Improving engagement and behavior is always a priority for the faculty. Often our solution is to gamify our lessons with an interactive quiz. But what if there was a way to bring gamification further into our educational institutions to encourage broader engagement?
For those new to the term, eSports is not the same as simply playing a video game for fun. Instead, eSports is a competitive video game on the same level as more traditional sports like soccer or rugby, with built-in prioritization of players’ mental and physical health, as well as in-game skills.
At St Vincent College, Gosport, our Esports journey began in late 2019 when we discovered the British Esports Federation and their student championships through our Level 1 IT students. We joined a team and quickly found that being able to give our students the opportunity to compete against other schools and colleges from the comfort of our classrooms gave them a platform to practice their understanding of IT terminology and hardware could develop and a hobby to pursue.
Initial acceptance was tremendous, and our first step was to set clear expectations. In order to enter the competition, we have insisted that all of their work must be turned in on time, their attendance at classes must be high and their behavior must be excellent. They committed and we saw a significant improvement for the students involved.
Lockdowns had an impact, but our students’ understanding of esports and the industry had grown in the short time available, allowing us to continue participating in friendlies known as scrims. We were able to stream these games, Allow students and staff not directly involved to observe and assist the only active team at the time.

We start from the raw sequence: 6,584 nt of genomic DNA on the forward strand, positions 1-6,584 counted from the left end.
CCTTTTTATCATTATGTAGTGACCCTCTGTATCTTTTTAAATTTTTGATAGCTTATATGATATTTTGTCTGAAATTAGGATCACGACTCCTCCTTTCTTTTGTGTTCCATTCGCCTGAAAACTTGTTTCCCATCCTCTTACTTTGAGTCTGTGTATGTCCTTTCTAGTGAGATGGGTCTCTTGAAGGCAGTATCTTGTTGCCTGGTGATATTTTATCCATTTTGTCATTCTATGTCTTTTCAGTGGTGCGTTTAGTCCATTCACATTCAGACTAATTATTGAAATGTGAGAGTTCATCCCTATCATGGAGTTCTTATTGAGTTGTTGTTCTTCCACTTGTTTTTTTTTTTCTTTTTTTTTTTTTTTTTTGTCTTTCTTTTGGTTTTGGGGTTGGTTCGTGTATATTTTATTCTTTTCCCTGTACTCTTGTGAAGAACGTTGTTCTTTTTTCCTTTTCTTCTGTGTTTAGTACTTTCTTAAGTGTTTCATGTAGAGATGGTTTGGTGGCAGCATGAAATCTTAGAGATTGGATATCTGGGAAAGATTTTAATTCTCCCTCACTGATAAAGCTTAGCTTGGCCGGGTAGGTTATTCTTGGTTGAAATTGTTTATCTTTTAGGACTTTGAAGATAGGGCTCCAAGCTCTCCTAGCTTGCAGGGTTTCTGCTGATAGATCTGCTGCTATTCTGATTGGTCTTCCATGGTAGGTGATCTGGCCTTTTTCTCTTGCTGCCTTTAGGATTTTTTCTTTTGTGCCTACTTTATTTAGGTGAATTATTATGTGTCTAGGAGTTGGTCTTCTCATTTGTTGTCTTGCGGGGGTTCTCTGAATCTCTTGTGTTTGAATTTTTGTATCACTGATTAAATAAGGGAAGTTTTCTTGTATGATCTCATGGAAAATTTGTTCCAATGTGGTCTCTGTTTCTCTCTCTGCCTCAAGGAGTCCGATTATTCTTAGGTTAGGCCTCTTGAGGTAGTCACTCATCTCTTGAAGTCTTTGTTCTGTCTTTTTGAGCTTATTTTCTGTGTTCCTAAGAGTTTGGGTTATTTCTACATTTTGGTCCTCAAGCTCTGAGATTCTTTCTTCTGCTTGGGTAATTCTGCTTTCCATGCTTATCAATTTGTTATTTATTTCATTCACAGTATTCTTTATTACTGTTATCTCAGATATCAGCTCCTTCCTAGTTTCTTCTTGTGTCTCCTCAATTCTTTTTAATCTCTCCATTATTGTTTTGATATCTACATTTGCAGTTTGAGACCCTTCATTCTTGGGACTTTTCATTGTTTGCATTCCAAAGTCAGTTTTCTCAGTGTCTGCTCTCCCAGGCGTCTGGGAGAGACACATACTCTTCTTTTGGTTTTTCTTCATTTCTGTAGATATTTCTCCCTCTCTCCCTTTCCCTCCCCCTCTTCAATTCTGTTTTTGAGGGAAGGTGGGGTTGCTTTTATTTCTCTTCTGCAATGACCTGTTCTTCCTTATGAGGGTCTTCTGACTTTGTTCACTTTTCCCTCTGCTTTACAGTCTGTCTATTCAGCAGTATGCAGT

Our expectations set at the beginning of the year have also been met through the lockdown as all of our students wanted to compete and represent their team nationally.
This is how the sport has kept our learners busy during lockdown, with many of them completing tasks at home which helped develop their hard and soft skills and made our team, the St Vincent Sharks, the organisation that it is now.
The students used their own resources and creativity to bring the team to life, from designing the logo and t-shirts to launching social media pages and a YouTube channel.
Alongside this, they made further advances in other subjects – from literacy in the form of writing to potential local sponsorships to arithmetic, working out profit percentages and costs for producing jerseys. This opportunity for enrichment proved to be a great success and when we returned to on-site learning we were pleased to find that it was just as effective in re-engaging learners as it was when we started.
As a result, we have evolved our curriculum to offer our students the Level 2 and Level 3 BTECs in Sport. We are also very proud to have forged a professional connection and partnership with Dell Technologies which has resulted in the creation of our very own 30 seat esports arena nicknamed The Shark Tank.
Of course there were hurdles along the way. Ours was configuring our cybersecurity protocols to allow access to video games and the multiplayer aspect on-site while keeping learners safe online.
But the bigger hurdle for many is probably negative assumptions about gaming. For our part, we can truly attest that the benefits of esports far outweigh any negative perceptions.
Not only can they be used as a platform for students to develop the transferrable skills that employers need, but it is a format that is truly inclusive and equal for all and engages players through their in-game skills rather than academic or physical skills combined.
We know the benefits of extracurricular engagement. We take this on with music, traditional sports and even chess clubs. We gamify our subjects all the time to bring some of that competition and fun into our classes.
Esports are here to stay and every college can benefit from their inclusion. Also, the sharks need some competition.